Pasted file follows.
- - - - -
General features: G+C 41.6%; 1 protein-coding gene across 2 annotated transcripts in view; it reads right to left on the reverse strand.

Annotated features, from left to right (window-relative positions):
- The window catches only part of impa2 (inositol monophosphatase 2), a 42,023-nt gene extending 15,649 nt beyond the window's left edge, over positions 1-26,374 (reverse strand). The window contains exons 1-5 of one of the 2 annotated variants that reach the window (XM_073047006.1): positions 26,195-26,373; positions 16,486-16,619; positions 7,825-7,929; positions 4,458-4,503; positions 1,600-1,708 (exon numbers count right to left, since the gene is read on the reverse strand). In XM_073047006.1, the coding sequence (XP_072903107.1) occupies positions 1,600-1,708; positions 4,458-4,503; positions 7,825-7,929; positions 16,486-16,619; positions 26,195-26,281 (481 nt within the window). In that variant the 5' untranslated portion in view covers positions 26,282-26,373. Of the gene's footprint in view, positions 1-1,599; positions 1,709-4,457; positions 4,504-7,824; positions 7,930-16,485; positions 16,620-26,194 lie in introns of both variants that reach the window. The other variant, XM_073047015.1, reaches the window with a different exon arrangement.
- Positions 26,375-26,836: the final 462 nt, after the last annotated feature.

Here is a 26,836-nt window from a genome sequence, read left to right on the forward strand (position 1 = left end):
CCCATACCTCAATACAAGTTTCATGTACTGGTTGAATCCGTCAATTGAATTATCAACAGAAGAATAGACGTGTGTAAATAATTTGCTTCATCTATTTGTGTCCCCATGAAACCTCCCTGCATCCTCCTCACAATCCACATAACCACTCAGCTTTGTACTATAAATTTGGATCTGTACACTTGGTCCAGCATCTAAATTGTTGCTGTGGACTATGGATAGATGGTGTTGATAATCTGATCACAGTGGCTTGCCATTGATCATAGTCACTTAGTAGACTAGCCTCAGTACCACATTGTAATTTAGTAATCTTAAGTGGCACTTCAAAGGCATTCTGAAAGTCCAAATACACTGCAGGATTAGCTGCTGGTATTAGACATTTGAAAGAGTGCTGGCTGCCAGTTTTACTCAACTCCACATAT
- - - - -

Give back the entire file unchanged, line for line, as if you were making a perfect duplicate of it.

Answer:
General features: G+C 41.6%; 1 protein-coding gene across 2 annotated transcripts in view; it reads right to left on the reverse strand.

Annotated features, from left to right (window-relative positions):
- The window catches only part of impa2 (inositol monophosphatase 2), a 42,023-nt gene extending 15,649 nt beyond the window's left edge, over positions 1-26,374 (reverse strand). The window contains exons 1-5 of one of the 2 annotated variants that reach the window (XM_073047006.1): positions 26,195-26,373; positions 16,486-16,619; positions 7,825-7,929; positions 4,458-4,503; positions 1,600-1,708 (exon numbers count right to left, since the gene is read on the reverse strand). In XM_073047006.1, the coding sequence (XP_072903107.1) occupies positions 1,600-1,708; positions 4,458-4,503; positions 7,825-7,929; positions 16,486-16,619; positions 26,195-26,281 (481 nt within the window). In that variant the 5' untranslated portion in view covers positions 26,282-26,373. Of the gene's footprint in view, positions 1-1,599; positions 1,709-4,457; positions 4,504-7,824; positions 7,930-16,485; positions 16,620-26,194 lie in introns of both variants that reach the window. The other variant, XM_073047015.1, reaches the window with a different exon arrangement.
- Positions 26,375-26,836: the final 462 nt, after the last annotated feature.

Here is a 26,836-nt window from a genome sequence, read left to right on the forward strand (position 1 = left end):
CCCATACCTCAATACAAGTTTCATGTACTGGTTGAATCCGTCAATTGAATTATCAACAGAAGAATAGACGTGTGTAAATAATTTGCTTCATCTATTTGTGTCCCCATGAAACCTCCCTGCATCCTCCTCACAATCCACATAACCACTCAGCTTTGTACTATAAATTTGGATCTGTACACTTGGTCCAGCATCTAAATTGTTGCTGTGGACTATGGATAGATGGTGTTGATAATCTGATCACAGTGGCTTGCCATTGATCATAGTCACTTAGTAGACTAGCCTCAGTACCACATTGTAATTTAGTAATCTTAAGTGGCACTTCAAAGGCATTCTGAAAGTCCAAATACACTGCAGGATTAGCTGCTGGTATTAGACATTTGAAAGAGTGCTGGCTGCCAGTTTTACTCAACTCCACATAT